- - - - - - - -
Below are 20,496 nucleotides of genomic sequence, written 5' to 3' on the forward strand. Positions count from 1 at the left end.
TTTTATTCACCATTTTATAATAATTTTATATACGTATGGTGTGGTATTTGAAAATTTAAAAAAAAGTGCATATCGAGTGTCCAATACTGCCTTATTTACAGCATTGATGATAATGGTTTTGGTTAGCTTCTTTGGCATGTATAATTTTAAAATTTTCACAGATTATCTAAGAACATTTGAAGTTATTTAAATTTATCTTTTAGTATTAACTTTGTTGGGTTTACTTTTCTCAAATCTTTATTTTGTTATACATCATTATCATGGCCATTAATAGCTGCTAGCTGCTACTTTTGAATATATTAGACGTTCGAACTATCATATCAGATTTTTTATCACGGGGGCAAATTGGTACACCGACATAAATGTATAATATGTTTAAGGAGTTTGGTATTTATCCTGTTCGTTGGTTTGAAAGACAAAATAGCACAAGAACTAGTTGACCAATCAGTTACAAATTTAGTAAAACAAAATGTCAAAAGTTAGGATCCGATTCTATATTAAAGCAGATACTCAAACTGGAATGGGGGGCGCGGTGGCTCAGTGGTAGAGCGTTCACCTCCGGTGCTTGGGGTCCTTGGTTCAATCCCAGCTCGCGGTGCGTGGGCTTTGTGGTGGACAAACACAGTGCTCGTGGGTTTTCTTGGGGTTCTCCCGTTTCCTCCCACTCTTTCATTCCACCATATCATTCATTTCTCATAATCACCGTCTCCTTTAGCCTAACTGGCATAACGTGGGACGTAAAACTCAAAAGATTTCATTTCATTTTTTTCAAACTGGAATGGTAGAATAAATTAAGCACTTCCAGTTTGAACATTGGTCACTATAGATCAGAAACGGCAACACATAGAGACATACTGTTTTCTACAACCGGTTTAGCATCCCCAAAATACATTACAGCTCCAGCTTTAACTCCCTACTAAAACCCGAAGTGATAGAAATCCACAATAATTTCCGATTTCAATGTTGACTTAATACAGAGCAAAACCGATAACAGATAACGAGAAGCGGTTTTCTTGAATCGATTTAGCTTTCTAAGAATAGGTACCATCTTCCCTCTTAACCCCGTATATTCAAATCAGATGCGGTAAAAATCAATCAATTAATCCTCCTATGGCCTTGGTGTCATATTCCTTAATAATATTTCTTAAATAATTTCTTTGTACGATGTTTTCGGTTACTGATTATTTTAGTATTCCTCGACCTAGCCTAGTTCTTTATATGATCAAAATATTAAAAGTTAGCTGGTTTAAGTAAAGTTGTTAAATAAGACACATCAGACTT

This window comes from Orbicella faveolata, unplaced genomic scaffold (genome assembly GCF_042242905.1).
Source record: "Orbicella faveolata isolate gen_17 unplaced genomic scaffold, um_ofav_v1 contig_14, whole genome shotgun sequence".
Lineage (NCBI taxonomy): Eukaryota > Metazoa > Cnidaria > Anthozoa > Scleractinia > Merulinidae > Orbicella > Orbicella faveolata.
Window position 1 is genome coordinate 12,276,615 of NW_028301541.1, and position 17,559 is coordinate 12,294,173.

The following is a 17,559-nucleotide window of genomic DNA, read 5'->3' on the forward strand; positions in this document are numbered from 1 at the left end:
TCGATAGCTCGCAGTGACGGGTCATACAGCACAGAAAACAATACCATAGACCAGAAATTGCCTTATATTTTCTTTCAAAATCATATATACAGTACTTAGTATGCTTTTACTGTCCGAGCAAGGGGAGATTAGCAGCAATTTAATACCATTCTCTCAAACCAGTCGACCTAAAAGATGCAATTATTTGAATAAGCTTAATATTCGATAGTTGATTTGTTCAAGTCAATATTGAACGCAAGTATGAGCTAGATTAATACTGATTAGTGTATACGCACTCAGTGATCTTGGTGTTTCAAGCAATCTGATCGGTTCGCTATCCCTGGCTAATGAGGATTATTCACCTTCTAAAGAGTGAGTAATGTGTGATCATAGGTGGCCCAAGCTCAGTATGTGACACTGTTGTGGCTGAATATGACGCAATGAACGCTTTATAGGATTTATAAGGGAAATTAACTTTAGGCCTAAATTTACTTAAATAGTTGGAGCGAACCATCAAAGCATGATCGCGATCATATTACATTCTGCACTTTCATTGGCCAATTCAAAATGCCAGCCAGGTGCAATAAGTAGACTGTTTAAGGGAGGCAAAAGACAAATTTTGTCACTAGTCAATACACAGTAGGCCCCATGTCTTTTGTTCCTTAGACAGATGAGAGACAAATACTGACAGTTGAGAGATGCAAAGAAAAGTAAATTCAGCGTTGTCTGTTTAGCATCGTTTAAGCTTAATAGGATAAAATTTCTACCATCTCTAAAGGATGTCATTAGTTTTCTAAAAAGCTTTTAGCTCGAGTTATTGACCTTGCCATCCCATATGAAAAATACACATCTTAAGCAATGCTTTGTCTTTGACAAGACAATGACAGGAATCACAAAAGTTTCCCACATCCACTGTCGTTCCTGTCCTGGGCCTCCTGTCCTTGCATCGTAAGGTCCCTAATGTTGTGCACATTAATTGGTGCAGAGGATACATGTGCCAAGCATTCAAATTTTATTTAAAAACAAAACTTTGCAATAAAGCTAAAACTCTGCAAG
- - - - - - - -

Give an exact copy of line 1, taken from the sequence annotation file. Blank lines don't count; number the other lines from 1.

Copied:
Below are 20,496 nucleotides of genomic sequence, written 5' to 3' on the forward strand. Positions count from 1 at the left end.